What is a Servant Leader? It’s someone who doesn’t demand that their projects and ideas always come first. It’s someone who knows everyone — not because of what they can do for them, but because they want to know them. It’s someone who loves God so much that they can’t help but love people, just because God loves people. It’s someone who thinks what your heart looks like is more important than what label suit you wear. It’s someone who cares more about the project than who’s in charge of it. It’s someone who gives up their rights. It’s someone who doesn’t name drop. It’s someone who steps in whenever and wherever they can help.
There’s a lot to it. But mostly, I think it’s someone who wouldn’t think to capitalize Servant Leader and make it a title. They’re just too busy being one.
I have never understood why, when someone is looking at the life of Yeshua and wanting to know more, Christians tend to say “Read John.” In my mind, John is the worst way to see the gospel for the first time. There are a lot of reasons for this, but one of the most compelling to me is simply the first few verses:
In the beginning was the Word, and the Word was with God, and the Word was God. He was with God in the beginning. Through him all things were made; without him nothing was made that has been made. In him was life, and that life was the light of men. The light shines in the darkness, but the darkness has not understood it.
Well that sounds pretty and enlightening and all, but what is it supposed to mean? If you grew up in the church, chances are good that you know that somehow, the “Word” mentioned means “Jesus”, and this passage establishes that He is God and at the same time God is more than one part, as He was also “with God”.
But why the Word? Why not just come out and say, “Jesus is God”? If it were my first time reading this I’d probably stop right here. If I don’t understand the first few verses, what luck will I have with the rest of the book?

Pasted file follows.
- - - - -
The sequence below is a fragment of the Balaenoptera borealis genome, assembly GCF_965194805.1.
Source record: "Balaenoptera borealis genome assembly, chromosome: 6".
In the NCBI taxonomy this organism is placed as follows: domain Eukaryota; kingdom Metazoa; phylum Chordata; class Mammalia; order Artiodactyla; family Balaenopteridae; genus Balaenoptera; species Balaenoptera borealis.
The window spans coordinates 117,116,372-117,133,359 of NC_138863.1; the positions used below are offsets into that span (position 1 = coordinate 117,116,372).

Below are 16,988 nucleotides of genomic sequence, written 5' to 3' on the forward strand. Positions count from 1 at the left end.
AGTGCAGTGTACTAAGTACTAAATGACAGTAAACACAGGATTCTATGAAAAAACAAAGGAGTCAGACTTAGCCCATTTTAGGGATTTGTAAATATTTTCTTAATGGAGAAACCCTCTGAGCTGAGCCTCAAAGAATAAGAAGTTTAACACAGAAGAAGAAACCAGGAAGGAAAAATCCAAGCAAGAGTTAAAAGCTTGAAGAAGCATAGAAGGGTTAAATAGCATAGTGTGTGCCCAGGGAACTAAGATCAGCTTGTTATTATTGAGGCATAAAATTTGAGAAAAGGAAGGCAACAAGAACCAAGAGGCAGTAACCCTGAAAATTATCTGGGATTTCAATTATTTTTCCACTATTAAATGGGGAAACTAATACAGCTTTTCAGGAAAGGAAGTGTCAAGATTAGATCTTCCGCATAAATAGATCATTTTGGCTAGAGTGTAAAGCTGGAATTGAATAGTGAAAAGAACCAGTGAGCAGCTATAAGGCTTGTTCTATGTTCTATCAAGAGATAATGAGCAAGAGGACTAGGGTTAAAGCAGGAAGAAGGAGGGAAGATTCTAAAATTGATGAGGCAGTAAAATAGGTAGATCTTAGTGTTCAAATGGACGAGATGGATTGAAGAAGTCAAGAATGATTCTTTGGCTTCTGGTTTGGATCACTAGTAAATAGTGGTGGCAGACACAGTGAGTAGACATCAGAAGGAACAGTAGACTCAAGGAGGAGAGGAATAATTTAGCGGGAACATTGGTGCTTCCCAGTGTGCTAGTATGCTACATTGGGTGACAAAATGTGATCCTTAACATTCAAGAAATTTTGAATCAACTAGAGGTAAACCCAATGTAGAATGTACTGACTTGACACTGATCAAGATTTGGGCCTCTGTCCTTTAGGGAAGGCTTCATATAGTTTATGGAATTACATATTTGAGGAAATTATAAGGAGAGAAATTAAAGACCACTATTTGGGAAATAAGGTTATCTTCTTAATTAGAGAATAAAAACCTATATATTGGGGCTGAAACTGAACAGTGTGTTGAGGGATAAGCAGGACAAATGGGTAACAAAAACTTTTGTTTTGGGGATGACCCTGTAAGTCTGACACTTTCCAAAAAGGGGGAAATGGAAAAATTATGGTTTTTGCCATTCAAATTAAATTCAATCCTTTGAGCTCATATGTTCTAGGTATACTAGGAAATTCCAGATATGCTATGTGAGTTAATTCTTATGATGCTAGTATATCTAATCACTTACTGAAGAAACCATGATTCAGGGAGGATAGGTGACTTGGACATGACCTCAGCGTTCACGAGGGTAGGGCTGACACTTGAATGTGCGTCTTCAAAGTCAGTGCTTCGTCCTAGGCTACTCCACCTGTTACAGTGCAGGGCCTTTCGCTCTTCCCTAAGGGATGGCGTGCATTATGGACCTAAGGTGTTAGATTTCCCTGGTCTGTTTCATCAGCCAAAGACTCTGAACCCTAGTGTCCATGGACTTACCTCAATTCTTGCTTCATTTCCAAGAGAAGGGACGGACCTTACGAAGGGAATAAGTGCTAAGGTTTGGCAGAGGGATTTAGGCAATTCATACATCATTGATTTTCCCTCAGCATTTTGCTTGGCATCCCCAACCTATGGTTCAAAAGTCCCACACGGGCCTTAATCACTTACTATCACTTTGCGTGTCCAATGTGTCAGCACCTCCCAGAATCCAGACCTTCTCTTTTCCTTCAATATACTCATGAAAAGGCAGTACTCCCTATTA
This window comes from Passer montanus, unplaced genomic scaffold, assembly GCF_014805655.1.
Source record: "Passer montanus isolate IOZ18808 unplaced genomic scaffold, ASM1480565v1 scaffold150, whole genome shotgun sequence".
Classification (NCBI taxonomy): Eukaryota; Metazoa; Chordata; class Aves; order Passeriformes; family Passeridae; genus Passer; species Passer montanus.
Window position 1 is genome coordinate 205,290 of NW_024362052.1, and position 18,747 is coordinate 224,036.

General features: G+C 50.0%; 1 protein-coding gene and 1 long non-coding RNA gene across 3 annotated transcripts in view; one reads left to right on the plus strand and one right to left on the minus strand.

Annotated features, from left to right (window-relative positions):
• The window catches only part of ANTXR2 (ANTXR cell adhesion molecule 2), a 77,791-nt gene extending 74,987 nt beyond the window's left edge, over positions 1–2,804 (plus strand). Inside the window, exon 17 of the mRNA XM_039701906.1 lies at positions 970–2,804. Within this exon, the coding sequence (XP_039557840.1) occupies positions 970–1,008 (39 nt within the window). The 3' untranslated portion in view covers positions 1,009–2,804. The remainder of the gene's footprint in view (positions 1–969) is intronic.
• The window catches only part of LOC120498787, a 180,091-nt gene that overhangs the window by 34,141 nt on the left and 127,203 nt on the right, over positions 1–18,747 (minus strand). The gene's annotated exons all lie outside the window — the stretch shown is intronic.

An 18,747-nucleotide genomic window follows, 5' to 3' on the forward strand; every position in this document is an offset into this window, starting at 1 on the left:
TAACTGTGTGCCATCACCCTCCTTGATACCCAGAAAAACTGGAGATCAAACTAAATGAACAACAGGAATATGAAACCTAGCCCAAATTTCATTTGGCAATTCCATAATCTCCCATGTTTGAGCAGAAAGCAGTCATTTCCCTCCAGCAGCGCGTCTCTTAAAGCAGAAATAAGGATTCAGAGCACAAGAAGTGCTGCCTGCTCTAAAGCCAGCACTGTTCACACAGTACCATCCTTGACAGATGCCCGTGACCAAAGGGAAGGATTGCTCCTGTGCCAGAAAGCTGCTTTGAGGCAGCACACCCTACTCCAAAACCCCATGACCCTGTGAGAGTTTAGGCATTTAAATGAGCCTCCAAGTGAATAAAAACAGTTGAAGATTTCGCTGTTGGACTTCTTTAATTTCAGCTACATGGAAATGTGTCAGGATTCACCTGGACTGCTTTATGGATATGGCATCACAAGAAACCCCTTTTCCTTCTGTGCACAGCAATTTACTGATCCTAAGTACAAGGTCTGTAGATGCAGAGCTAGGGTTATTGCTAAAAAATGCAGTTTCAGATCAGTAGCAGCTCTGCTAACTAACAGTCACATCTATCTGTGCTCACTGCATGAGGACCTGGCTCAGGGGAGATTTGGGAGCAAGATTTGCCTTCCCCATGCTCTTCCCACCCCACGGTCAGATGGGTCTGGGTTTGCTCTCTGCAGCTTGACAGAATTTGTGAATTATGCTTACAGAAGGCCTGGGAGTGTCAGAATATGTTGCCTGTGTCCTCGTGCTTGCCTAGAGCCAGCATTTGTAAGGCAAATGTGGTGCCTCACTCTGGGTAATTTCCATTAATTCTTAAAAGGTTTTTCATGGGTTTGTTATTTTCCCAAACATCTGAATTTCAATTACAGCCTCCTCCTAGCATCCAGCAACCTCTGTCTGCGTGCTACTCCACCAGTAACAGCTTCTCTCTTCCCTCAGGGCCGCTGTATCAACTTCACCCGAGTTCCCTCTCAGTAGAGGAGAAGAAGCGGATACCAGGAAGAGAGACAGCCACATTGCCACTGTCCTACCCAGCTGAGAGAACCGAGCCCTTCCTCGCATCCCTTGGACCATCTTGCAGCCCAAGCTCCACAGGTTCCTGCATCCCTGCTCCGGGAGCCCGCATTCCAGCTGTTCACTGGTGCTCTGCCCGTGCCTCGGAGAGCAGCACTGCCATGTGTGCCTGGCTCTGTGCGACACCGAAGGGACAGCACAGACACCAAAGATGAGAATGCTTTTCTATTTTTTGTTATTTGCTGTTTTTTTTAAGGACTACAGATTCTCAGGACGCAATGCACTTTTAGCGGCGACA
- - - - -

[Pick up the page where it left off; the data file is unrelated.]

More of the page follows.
My explanation when I was younger was pretty much “Well, John wrote Revelations too. He’s just used to acting all mystical.” and I wrote it off at that. But that’s not really a satisfying answer. After all, the book of John settles down a lot after that point and if you plug along, things do start to make sense.
So here’s my take on it now: John knew his audience. A lot better than we do now. Remember, he’s writing to Jews of that era, who would look at the language and at once realize what he was referencing. It’s basically a culture thing — if I was describing someone and said he laughed with a “Ho ho ho!” most Americans would start thinking about Santa and of the person I was describing in terms of Santa.
It’s the same way here. When John said “In the beginning…”, the Jews started thinking about Genesis 1:1:
In the beginning God created the heavens and the earth.
Now for the cool part. In the creation story at Genesis 1, God makes Earth and everything in it. How? Through His word. Or I should say, Word. He speaks and creates. John is trying to show how, even from the very beginning, Jesus was with God and creating — He was God!
Why go to all the trouble? Jews in that culture knew that one of the fundamental parts of God is that He is one — it’s the first Commandment in the Ten Commandments. So the whole idea of Jesus being fully God and fully man (and being called therefore the “Son of God”) was difficult to get across — it sounded to them as if God was being split in two, which wasn’t possible because, like I said, God is one. But John shows here that even in the very first verse of the scriptures God talks about Himself in parts – His Word accomplishes His will. It’s still God creating, but now you have a separate part of God that is still Him. (it’s a really neat study to look at how the Trinity is represented in the Tanakh, I highly recommend it!)
Still think that’s a stretch? Well actually, God talks about himself and His Word as being separate yet one very specifically in Isaiah 55:11:
…so shall my word be that goes out of my mouth: it shall not return to me void, but it shall accomplish that which I please, and it shall prosper in that for which I sent it.
With the background we just talked about, that verse becomes a clear description of the Messiah, who, as we discover if we read more of John (1:14), eventually became the Word made flesh — that is, Jesus.
So, I still think John is a bad book to start with (I usually say Mark as it’s quick and to the point, then maybe Romans to lay it all on the line), but I like the first chapter of it a whole lot more now that I understand it better. It’s actually a really neat thought.